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Fitness Volt Strength Standards – How Strong Are You?

So, you think you’re strong? if you go to the gym and lift weights, you are probably stronger than the average person. But how strong are you really? And how do you measure up to other exercisers? If you aren’t a competitive weightlifter or powerlifter, you probably don’t know.

The good news is that, if you’re an intermediate or advanced weight trainer, testing your strength is a relatively quick and easy process. Once you can put numbers to your current level of strength, you can then work on increasing your performance.

What is Strength, and how do you test it?

Strength is your ability to exert maximal force. It is usually expressed as your one-repetition maximum, or 1RM for short. This is the amount of weight you can lift once, but not twice. Being strong can be very useful, and it makes many everyday activities feel easier. For example, if you can deadlift 300 pounds, picking up a 45-pound bag of groceries will present no problem at all.

Strength is also important in sports. The stronger you are, the more easily you’ll be able to overpower the opposition. Imagine being an MMA fighter; if you are strong, you will be better equipped to throw your opponent to the mat. In football, greater strength means you’ll be able to drive the opposing team back more effectively.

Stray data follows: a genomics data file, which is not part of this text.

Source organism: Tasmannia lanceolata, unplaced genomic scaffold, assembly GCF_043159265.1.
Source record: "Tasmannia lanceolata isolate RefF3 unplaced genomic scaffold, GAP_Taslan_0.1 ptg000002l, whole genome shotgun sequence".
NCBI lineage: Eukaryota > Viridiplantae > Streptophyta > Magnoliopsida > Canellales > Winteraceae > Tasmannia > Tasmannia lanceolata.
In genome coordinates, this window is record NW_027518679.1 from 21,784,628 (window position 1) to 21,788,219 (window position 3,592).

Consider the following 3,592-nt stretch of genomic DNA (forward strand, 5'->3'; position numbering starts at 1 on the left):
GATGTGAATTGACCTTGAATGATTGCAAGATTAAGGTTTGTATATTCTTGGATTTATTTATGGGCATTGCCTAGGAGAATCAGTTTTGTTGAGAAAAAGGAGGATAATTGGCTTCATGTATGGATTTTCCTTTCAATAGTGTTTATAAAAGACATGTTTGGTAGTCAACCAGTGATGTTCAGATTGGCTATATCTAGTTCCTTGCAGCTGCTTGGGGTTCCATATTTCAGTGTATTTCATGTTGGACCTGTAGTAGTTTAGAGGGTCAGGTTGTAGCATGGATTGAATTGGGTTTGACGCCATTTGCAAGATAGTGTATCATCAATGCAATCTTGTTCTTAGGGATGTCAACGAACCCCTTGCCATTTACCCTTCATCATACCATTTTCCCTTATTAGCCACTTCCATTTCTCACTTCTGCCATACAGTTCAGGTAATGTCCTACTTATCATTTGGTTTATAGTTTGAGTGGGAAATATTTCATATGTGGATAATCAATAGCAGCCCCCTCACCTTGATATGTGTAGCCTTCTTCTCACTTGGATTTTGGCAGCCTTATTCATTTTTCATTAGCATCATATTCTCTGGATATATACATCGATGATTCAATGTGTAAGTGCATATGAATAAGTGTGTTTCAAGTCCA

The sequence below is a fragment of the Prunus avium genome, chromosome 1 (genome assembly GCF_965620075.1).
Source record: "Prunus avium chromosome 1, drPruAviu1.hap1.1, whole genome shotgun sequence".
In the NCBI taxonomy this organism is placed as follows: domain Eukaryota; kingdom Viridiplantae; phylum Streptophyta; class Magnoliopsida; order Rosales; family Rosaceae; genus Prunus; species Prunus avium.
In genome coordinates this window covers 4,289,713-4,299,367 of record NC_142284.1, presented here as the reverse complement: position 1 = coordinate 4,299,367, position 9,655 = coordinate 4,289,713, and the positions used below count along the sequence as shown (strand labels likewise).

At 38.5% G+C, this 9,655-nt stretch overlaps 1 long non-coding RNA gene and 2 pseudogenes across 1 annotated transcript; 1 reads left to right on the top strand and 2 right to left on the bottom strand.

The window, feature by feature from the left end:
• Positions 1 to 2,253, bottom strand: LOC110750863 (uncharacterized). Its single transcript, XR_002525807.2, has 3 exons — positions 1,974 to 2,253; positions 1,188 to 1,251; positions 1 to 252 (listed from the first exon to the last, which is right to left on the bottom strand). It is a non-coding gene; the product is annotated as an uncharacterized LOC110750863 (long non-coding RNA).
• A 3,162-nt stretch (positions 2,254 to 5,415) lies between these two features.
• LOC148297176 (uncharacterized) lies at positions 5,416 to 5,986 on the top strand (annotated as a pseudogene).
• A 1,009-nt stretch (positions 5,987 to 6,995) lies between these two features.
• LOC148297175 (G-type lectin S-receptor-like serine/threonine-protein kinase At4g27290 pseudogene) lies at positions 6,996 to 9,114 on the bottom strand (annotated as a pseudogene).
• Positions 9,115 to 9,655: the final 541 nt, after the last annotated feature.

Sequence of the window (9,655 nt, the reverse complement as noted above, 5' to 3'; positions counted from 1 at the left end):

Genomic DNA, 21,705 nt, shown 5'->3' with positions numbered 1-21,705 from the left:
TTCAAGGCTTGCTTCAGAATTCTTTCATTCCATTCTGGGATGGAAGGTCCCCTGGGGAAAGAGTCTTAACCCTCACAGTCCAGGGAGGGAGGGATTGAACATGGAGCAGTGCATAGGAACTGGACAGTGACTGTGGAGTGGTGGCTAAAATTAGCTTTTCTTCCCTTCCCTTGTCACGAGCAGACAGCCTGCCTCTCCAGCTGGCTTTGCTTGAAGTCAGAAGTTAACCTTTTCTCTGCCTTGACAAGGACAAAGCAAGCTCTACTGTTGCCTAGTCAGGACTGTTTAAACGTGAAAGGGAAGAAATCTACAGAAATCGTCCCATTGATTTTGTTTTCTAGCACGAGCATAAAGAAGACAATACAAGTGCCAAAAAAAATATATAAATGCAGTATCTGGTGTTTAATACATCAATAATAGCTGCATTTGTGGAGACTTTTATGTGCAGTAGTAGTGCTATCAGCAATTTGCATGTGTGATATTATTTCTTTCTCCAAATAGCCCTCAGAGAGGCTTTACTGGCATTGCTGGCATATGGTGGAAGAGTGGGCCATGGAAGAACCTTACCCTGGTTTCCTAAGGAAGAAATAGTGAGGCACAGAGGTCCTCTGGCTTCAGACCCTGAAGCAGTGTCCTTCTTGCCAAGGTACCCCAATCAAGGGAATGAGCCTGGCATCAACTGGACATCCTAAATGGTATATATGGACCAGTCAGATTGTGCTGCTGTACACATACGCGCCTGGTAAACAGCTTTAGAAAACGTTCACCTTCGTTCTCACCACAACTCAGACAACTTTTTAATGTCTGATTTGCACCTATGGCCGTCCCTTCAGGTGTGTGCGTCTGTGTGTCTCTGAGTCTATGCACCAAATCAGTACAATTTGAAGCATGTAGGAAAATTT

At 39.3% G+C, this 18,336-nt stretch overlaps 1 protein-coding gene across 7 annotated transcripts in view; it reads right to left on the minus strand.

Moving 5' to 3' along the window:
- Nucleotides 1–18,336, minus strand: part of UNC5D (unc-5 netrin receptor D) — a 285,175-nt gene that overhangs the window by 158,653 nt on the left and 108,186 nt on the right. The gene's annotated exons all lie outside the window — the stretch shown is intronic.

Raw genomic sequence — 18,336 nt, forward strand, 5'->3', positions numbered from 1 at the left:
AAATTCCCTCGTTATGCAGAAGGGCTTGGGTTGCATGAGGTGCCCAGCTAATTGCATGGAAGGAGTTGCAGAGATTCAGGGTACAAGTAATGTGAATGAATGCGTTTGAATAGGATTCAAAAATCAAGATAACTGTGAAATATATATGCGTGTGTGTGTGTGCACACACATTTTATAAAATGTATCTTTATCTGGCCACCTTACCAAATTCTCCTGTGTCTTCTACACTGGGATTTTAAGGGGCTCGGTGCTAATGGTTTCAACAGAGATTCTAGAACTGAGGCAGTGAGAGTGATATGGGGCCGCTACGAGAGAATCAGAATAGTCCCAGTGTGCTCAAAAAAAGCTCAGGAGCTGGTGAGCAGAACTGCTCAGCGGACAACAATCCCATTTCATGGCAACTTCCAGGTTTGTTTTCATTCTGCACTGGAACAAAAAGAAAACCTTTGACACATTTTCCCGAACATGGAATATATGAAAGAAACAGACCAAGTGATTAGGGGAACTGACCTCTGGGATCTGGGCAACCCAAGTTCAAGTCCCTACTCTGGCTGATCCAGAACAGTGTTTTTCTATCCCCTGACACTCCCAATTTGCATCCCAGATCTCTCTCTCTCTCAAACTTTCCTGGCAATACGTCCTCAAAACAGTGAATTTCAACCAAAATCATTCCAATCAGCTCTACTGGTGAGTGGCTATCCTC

DeadliftDeadlift

Even if you are a bodybuilder, increasing your strength is very beneficial. The stronger you are, the more weight you can lift, and the faster and bigger your muscles will grow. In addition, lifting heavy weights for low weights, which is the best way to increase your strength, can help increase muscle density. This means your muscles will look harder.

In theory, you can test your strength on any exercise, from leg extensions to wrist curls. However, you’ll get better results and more useable information by focusing on a small number of compound exercises. Compound exercises use multiple muscles and joints and often replicate common every day or sporting movements. They also allow you to lift more weight and test your muscles as they work in nature, i.e., in groups and not alone.

Five of the best exercises for testing strength are:

  • The squat
  • The bench press
  • The deadlift
  • The overhead press
  • The pull-up*

*While you can do weighted pull-ups and use them to test your 1RM, they are better done for maximal reps. Feel free to see how much weight you can strap around your waist and pull up for one rep, but the maximum number of reps you can do with bodyweight is more useful and comparable.

Between them, these exercises involve all of your major muscles, and you should be able to do them in any reasonably well-equipped gym.

Testing your 1RM

Testing your 1RM involves warming up on your chosen exercise, and then doing a series of progressively heavier single reps until you reach your maximum. This is the weight you can lift once, but not twice. If you fail at a weight, meaning you are unable to complete your repetition without assistance or spotting, the previous weight you lifted is your 1RM.

For example:

10 reps – 20 kgs (empty barbell)
8 reps – 40 kgs (warm up)
5 reps – 60 kg (warm up)